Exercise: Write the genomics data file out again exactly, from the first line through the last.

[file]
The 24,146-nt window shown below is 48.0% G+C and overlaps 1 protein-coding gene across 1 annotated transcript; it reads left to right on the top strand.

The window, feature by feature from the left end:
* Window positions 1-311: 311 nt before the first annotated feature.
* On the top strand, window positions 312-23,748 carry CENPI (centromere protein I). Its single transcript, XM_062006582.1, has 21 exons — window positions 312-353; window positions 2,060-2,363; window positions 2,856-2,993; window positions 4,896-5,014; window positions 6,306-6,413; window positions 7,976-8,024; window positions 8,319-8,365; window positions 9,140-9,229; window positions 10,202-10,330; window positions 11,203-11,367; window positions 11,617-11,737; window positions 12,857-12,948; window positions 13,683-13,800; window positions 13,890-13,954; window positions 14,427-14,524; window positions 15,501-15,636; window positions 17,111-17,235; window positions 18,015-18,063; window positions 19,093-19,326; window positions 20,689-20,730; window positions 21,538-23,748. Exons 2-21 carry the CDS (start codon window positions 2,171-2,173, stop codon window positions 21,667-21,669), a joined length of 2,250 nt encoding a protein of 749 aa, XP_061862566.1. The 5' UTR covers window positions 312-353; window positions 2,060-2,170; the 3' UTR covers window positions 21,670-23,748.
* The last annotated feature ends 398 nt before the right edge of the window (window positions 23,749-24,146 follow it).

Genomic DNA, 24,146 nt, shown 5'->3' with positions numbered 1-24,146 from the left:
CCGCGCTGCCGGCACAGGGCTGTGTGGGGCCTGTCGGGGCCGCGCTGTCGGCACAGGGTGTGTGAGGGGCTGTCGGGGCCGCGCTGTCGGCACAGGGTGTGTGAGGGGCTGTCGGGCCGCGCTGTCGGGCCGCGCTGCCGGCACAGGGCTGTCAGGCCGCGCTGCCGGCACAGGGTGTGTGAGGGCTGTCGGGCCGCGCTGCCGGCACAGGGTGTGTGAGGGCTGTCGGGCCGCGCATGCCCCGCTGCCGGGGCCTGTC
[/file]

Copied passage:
The 24,146-nt window shown below is 48.0% G+C and overlaps 1 protein-coding gene across 1 annotated transcript; it reads left to right on the top strand.

The window, feature by feature from the left end:
* Window positions 1-311: 311 nt before the first annotated feature.
* On the top strand, window positions 312-23,748 carry CENPI (centromere protein I). Its single transcript, XM_062006582.1, has 21 exons — window positions 312-353; window positions 2,060-2,363; window positions 2,856-2,993; window positions 4,896-5,014; window positions 6,306-6,413; window positions 7,976-8,024; window positions 8,319-8,365; window positions 9,140-9,229; window positions 10,202-10,330; window positions 11,203-11,367; window positions 11,617-11,737; window positions 12,857-12,948; window positions 13,683-13,800; window positions 13,890-13,954; window positions 14,427-14,524; window positions 15,501-15,636; window positions 17,111-17,235; window positions 18,015-18,063; window positions 19,093-19,326; window positions 20,689-20,730; window positions 21,538-23,748. Exons 2-21 carry the CDS (start codon window positions 2,171-2,173, stop codon window positions 21,667-21,669), a joined length of 2,250 nt encoding a protein of 749 aa, XP_061862566.1. The 5' UTR covers window positions 312-353; window positions 2,060-2,170; the 3' UTR covers window positions 21,670-23,748.
* The last annotated feature ends 398 nt before the right edge of the window (window positions 23,749-24,146 follow it).

Genomic DNA, 24,146 nt, shown 5'->3' with positions numbered 1-24,146 from the left:
CCGCGCTGCCGGCACAGGGCTGTGTGGGGCCTGTCGGGGCCGCGCTGTCGGCACAGGGTGTGTGAGGGGCTGTCGGGGCCGCGCTGTCGGCACAGGGTGTGTGAGGGGCTGTCGGGCCGCGCTGTCGGGCCGCGCTGCCGGCACAGGGCTGTCAGGCCGCGCTGCCGGCACAGGGTGTGTGAGGGCTGTCGGGCCGCGCTGCCGGCACAGGGTGTGTGAGGGCTGTCGGGCCGCGCATGCCCCGCTGCCGGGGCCTGTC